Babies born to mothers who drink alcohol around the time of conception may have an increased risk for developing type 2 diabetes and obesity in early middle age, according to data published in the FASEB Journal.
In the study, the researchers compared outcomes in Sprague-Dawley rats who were given alcohol in a liquid diet around the time of conception with those who were given a liquid diet with equal caloric intake but no alcohol.
Offspring born to mothers who consumed alcohol around the time of conception had higher fasting plasma glucose, impaired glucose tolerance and decreased insulin sensitivity by 6 months of age.
Specifically, the researchers found that consuming the equivalent of five standard drinks around the time of conception altered development of the fetus.
"Before the egg implants, before any organs start to develop, alcohol consumption somehow causes changes to the embryo," study researcher Karen M. Moritz, PhD, of the University of Queensland in Australia, said in a press release.
"Anything that affects fetal development can cause long-term programming, which means offspring can be born with increased risk and susceptibility to disease later in life. Monitoring the offspring of the laboratory rat model, we found the risk of becoming obese and developing type 2 diabetes in early middle age dramatically increased."
Although diet and exercise largely contribute to development of type 2 diabetes and obesity, these data indicate that alcohol consumption around the time of conception may play a role, according to Moritz. She noted that this is important information, as not all pregnancies are planned.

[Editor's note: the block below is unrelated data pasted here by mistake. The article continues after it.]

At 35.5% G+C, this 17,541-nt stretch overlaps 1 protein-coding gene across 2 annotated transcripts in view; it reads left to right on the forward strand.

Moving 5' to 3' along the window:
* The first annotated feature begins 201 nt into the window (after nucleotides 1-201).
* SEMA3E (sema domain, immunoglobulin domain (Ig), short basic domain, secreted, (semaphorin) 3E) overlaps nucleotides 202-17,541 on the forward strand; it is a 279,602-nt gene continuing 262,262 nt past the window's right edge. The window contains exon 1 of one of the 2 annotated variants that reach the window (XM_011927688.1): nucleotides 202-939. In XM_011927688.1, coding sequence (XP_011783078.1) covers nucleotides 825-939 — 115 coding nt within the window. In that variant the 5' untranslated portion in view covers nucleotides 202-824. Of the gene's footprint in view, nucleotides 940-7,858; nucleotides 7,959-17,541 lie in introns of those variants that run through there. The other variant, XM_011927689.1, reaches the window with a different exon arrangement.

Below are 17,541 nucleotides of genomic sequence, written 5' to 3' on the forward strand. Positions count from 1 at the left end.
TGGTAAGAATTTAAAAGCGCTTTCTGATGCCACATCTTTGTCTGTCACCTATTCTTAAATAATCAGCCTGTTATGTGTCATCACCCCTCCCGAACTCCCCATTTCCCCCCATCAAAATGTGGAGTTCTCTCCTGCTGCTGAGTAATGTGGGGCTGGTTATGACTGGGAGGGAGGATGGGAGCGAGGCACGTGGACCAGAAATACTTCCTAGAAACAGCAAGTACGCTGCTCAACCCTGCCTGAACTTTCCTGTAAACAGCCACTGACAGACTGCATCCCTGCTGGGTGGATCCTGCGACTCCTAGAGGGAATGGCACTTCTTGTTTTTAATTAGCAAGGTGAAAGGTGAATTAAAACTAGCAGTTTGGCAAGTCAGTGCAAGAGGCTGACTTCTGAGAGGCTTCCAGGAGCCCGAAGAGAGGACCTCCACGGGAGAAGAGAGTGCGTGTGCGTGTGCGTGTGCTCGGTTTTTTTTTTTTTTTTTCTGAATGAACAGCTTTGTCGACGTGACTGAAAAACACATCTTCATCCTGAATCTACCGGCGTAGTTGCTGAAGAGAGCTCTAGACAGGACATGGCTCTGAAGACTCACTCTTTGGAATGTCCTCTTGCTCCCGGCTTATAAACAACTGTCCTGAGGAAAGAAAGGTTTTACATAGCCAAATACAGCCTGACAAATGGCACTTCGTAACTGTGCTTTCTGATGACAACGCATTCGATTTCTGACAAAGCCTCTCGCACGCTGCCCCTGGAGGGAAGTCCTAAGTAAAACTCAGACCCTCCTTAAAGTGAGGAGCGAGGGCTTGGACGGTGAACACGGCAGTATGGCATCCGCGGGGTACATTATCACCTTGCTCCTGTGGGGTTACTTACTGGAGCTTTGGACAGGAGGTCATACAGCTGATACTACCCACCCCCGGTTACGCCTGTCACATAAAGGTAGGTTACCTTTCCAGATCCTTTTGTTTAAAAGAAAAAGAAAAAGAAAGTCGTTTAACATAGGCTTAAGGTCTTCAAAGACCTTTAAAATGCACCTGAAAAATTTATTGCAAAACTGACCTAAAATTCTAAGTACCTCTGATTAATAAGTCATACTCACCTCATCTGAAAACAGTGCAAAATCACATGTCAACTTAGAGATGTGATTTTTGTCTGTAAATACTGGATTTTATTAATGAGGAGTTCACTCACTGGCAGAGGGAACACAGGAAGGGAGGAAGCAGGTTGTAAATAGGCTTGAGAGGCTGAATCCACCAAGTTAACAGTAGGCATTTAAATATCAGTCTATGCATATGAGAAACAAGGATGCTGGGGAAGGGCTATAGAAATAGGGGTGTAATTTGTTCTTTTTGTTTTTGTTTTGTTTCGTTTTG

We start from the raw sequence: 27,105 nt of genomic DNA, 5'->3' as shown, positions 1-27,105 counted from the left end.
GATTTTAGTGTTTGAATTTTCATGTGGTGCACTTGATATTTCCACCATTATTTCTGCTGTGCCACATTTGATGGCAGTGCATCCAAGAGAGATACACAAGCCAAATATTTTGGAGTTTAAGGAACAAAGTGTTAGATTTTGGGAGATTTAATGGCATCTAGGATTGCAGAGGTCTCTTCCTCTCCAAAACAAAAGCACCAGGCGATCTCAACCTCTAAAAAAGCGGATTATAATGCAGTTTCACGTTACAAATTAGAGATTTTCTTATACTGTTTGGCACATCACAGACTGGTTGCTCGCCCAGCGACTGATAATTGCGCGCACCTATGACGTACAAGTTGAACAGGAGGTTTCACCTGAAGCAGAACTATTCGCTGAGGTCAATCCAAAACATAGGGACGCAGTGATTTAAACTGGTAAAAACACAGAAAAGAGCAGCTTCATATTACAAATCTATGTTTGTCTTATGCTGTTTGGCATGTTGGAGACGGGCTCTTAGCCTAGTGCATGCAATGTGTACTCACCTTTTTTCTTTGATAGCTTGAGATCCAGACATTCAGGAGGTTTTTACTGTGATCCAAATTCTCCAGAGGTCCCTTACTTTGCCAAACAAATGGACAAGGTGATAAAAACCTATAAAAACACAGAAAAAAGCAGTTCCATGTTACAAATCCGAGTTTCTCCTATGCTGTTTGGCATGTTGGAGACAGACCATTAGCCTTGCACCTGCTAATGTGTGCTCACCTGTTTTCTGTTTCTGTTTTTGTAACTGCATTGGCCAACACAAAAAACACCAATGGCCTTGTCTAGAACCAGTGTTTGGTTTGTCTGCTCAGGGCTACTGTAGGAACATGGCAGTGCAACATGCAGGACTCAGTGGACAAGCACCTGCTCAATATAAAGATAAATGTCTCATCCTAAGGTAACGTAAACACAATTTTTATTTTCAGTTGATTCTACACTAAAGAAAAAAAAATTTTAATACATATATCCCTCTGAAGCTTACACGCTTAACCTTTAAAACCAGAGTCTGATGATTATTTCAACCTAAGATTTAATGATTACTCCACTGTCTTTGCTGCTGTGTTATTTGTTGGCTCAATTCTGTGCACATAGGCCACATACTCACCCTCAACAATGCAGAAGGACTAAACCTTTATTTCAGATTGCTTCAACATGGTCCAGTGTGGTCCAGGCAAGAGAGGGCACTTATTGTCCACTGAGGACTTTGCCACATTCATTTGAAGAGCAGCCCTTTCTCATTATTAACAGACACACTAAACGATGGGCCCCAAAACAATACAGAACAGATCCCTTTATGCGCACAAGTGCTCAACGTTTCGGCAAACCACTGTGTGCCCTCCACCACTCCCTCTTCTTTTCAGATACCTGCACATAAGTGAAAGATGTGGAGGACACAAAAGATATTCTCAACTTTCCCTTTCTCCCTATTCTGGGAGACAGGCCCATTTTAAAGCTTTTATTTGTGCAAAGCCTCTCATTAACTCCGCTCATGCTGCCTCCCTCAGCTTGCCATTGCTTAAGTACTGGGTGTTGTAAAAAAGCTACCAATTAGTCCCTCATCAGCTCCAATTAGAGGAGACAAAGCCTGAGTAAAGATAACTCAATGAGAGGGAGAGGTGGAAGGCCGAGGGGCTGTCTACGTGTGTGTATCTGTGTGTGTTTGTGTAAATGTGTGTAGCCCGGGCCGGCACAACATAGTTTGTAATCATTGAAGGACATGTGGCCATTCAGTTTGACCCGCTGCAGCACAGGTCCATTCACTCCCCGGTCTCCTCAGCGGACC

"Although most women stop drinking once they discover they are pregnant, a significant proportion are consuming alcohol at the time of conception, before they even know," she said.
"Our future research will be focusing on the possibility of administering preventative interventions."
Alcohol consumption throughout pregnancy can cause metabolic dysregulation, including glucose intolerance in progeny. This study determined if periconceptional (PC) alcohol (12% v/v in a liquid diet) (PC:EtOH) consumed exclusively around conception results in similar outcomes in Sprague-Dawley rats. Control (C) rats were given a liquid diet containing no alcohol but matched to ensure equal caloric intake. PC maternal alcohol intake (from 4 days before conception until day 4 of gestation), resulted in offspring with elevated fasting plasma glucose (∼10–25%, P < 0.05), impaired glucose tolerance (P < 0.05), and decreased insulin sensitivity (P < 0.01) at 6 months of age.